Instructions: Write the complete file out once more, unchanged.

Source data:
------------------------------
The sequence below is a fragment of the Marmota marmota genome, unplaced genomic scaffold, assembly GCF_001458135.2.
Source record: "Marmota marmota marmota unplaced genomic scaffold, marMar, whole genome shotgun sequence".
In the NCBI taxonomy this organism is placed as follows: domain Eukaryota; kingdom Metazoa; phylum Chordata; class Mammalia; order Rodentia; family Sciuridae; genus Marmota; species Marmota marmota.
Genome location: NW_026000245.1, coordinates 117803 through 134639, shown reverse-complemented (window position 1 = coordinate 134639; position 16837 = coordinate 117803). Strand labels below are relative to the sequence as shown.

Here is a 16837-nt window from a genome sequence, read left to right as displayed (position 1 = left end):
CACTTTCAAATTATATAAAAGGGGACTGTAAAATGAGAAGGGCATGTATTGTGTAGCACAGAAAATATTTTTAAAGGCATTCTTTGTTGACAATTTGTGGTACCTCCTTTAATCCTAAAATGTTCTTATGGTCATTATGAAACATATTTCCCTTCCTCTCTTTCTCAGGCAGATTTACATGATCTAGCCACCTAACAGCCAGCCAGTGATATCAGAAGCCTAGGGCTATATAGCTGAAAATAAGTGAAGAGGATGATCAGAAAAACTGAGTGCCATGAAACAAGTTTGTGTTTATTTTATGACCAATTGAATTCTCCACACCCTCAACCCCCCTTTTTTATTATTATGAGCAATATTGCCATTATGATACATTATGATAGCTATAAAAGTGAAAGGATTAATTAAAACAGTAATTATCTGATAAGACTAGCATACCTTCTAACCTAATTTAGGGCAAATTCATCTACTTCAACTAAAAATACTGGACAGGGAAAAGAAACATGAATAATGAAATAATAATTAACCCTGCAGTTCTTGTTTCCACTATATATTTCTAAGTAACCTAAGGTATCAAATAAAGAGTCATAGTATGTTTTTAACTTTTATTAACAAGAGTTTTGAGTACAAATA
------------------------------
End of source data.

The sequence below is a fragment of the Marmota marmota genome, unplaced genomic scaffold, assembly GCF_001458135.2.
Source record: "Marmota marmota marmota unplaced genomic scaffold, marMar, whole genome shotgun sequence".
In the NCBI taxonomy this organism is placed as follows: domain Eukaryota; kingdom Metazoa; phylum Chordata; class Mammalia; order Rodentia; family Sciuridae; genus Marmota; species Marmota marmota.
Genome location: NW_026000245.1, coordinates 117803 through 134639, shown reverse-complemented (window position 1 = coordinate 134639; position 16837 = coordinate 117803). Strand labels below are relative to the sequence as shown.

Here is a 16837-nt window from a genome sequence, read left to right as displayed (position 1 = left end):
CACTTTCAAATTATATAAAAGGGGACTGTAAAATGAGAAGGGCATGTATTGTGTAGCACAGAAAATATTTTTAAAGGCATTCTTTGTTGACAATTTGTGGTACCTCCTTTAATCCTAAAATGTTCTTATGGTCATTATGAAACATATTTCCCTTCCTCTCTTTCTCAGGCAGATTTACATGATCTAGCCACCTAACAGCCAGCCAGTGATATCAGAAGCCTAGGGCTATATAGCTGAAAATAAGTGAAGAGGATGATCAGAAAAACTGAGTGCCATGAAACAAGTTTGTGTTTATTTTATGACCAATTGAATTCTCCACACCCTCAACCCCCCTTTTTTATTATTATGAGCAATATTGCCATTATGATACATTATGATAGCTATAAAAGTGAAAGGATTAATTAAAACAGTAATTATCTGATAAGACTAGCATACCTTCTAACCTAATTTAGGGCAAATTCATCTACTTCAACTAAAAATACTGGACAGGGAAAAGAAACATGAATAATGAAATAATAATTAACCCTGCAGTTCTTGTTTCCACTATATATTTCTAAGTAACCTAAGGTATCAAATAAAGAGTCATAGTATGTTTTTAACTTTTATTAACAAGAGTTTTGAGTACAAATA